Deal is 'right solution for Michigan,' Granholm says
October 1, 2007
BY CHRIS CHRISTOFF, DAWSON BELL AND ZACHARY GORCHOW
FREE PRESS STAFF WRITERS
UPDATED AT 5:20 A.M.: LANSING – The shutdown of state government was halted early this morning when the Senate voted to expand the 6% sales tax to various services, the final major piece of a plan to erase a $1.75-billion deficit and balance a 2007-08 budget.
Democrat Lt. Gov. John Cherry cast the deciding vote for a 20-19 tally, the minimum needed for passage of an historic budget agreement that stopped what would have been a chaotic and embarrassing interruption of state services.
Three of 21 Republicans voted for the sales tax change, and only one of 17 Democrats opposed it.
“This budget agreement is the right solution for Michigan,” Gov. Jennifer Granholm said in a news release after the vote. “We prevented massive cuts to public education, health care and public safety while also making extensive government reforms and passing new revenue. With the state back on solid financial footing, we can turn our focus to the critical task of jumpstarting our economy and creating new jobs.”
The vote came about 4 a.m., about three hours after the House and Senate voted to raise the 3.9% income tax rate to 4.35%, and approved controversial changes in school employee health insurance and pensions benefits aimed at reducing state costs.
The Senate vote to raise the income tax was also 20-19, with Cherry as the tie-breaker.
The two votes triggered a 30-day interim state budget which Gov. Jennifer Granholm said she would sign – if coupled with a tax increase – to avert a shutdown.
Granholm said 35,000 state workers threatened with temporary layoffs would be told to report to work this morning at their regular work times.
The votes concluded an epic, 17-day struggle over taxes and the size and importance of state government, as the Legislature met in numerous late-night sessions with no results.
Democratic leaders hailed the approved plan as a responsible compromise, while Republicans decried it as a massive tax on Michigan’s struggling taxpayers.
Senate Majority Leader Mike Bishop, R-Rochester, had held out for a smaller tax hike and bigger spending cuts. He said he was disappointed at the final outcome, but said some spending reforms were enacted that would reduce the cost to taxpayers over the long haul.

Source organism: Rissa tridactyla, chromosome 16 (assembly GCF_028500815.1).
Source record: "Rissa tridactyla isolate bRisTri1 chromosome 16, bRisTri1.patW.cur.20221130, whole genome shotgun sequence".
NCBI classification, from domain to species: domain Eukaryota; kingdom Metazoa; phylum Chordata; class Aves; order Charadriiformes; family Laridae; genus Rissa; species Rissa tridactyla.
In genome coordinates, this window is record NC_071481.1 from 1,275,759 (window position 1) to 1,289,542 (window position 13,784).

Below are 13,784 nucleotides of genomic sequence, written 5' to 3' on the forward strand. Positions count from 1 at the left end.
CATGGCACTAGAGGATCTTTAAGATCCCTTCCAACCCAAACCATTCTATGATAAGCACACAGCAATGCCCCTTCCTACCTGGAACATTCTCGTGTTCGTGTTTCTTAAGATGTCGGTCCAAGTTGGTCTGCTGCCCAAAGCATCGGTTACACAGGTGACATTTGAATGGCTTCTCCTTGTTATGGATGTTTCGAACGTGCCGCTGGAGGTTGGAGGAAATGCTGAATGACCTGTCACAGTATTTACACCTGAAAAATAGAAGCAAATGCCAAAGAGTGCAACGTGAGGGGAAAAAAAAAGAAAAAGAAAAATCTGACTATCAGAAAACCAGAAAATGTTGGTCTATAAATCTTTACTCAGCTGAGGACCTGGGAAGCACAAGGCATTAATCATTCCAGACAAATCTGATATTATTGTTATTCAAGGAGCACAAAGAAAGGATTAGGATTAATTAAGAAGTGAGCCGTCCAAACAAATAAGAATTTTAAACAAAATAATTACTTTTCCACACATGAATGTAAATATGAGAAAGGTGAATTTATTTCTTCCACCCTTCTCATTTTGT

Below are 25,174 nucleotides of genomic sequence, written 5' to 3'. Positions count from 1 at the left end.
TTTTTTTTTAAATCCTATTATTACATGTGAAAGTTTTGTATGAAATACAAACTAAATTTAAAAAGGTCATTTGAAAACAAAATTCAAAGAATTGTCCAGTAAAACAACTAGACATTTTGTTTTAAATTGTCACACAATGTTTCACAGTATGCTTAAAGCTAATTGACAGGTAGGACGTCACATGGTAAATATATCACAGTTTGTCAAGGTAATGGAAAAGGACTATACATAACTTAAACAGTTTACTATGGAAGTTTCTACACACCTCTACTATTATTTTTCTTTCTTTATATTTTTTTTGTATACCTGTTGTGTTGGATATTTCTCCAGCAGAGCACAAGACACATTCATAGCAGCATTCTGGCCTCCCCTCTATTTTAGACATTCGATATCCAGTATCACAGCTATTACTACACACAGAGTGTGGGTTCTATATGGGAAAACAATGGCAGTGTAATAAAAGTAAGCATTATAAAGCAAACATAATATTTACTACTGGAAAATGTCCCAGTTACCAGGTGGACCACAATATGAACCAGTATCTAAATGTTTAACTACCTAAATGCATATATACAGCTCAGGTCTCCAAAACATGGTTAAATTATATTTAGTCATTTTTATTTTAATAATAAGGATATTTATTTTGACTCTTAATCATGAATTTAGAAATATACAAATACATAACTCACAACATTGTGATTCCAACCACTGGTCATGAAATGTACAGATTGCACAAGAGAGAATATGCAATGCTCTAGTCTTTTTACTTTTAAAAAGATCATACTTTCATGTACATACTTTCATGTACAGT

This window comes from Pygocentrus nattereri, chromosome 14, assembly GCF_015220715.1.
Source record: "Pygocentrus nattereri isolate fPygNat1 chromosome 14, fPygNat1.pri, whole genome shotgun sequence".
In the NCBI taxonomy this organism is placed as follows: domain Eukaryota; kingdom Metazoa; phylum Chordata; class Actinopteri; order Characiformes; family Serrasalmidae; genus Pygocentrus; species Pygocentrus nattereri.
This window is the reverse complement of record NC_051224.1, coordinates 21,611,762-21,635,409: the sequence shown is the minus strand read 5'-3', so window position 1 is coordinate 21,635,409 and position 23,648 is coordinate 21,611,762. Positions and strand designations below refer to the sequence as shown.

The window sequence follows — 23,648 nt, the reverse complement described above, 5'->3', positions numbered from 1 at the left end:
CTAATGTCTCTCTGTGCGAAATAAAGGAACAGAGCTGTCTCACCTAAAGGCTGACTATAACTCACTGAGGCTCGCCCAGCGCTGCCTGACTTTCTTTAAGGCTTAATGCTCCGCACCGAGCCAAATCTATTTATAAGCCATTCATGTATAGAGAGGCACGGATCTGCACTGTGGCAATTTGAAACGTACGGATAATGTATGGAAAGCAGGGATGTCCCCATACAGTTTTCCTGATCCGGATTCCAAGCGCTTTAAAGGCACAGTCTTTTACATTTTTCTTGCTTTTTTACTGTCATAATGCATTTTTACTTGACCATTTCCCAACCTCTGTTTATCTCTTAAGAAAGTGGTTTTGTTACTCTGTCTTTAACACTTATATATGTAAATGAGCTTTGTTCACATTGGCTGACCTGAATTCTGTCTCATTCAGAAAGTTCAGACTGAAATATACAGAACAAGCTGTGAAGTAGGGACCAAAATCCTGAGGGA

In the end, Bishop said, Granholm and Democrats who control the House were able to flex their political will for the tax increases.
He said work would begin now to cut $435 million from state spending and produce a permanent 2007-08 budget.
“Our members are going to work hard to make this the best state to work, live and raise a family,” Bishop said.
The tax increases will generate $1.35 billion in additional revenue for the state, with the promise of $435 million in spending cuts.
Those cuts will be decided in the next month, as the Legislature determines spending for public schools and the state’s 19 departments.
The flurry of final votes late Sunday night and early this morning capped yet another marathon session in a tumultuous two-and-a-half weeks.
Late Sunday, the Democrat-controlled House passed a bill to raise the state income tax from 3.9% to 4.35% by a 57-52 vote with just two Republicans — Chris Ward of Brighton and Ed Gaffney of Grosse Pointe Farms — voting for it. Only three Democrats — Lisa Wojno of Warren, Martin Griffin of Jackson and Mike Simpson of Liberty Township near Jackson — voted against it.
Gaffney said he is “not happy with what I did,” but it needed to be done to “break the logjam and put us on a course to keep government open.”
House Minority Leader Craig DeRoche, R-Novi, criticized the votes to raise the income tax and extend the sales tax on services.
"This was vote for bureaucracy and special interests,"DeRoche said."This is one of the largest spending sprees in Michigan history, it is a 10% increase in the size of the bureaucracy.
He added, "We stood on principle to cut and reform and have the state live within its means, like working families have to live within their means."
Granholm and her fellow Democrats argued more revenue is needed to head off deep cuts to schools and state services for health and public safety.
House Speaker Andy Dillon said the House had done its part to solve the $1.75-billion deficit, putting the issue in the Republican-controlled Senate’s hands.
Asked why the House couldn’t have approved a $1.35-billion tax increase — the size of the income and sales tax increases the House approved Sunday night — weeks ago, Dillon replied: “It’s a nature of the legislative body to wait till the last second the make tough decision.”
Will the last one out of Michigan please turn out the lights?
Republicans who controlled the Senate de-cried it but in the end helped to pass it
Republicans who voted for Queen Jenny's Tax Increases
Income Tax Increase - Was 3.9%; Now will be 4.35%
* Patricia Birkholz - Saugatuck * Tom George - Portage * Ron Jelinek - Three Oaks * Gerald VanWoerkom - Norton Shores
* Chris Ward - Brighton * Ed Gafney - Grosse Pointe
Sales Tax Extension to Several ServicesState Senate:
* Wayne Kuipers - Holland * Ron Jelinek - Three Oaks * Valde Garcia - Howell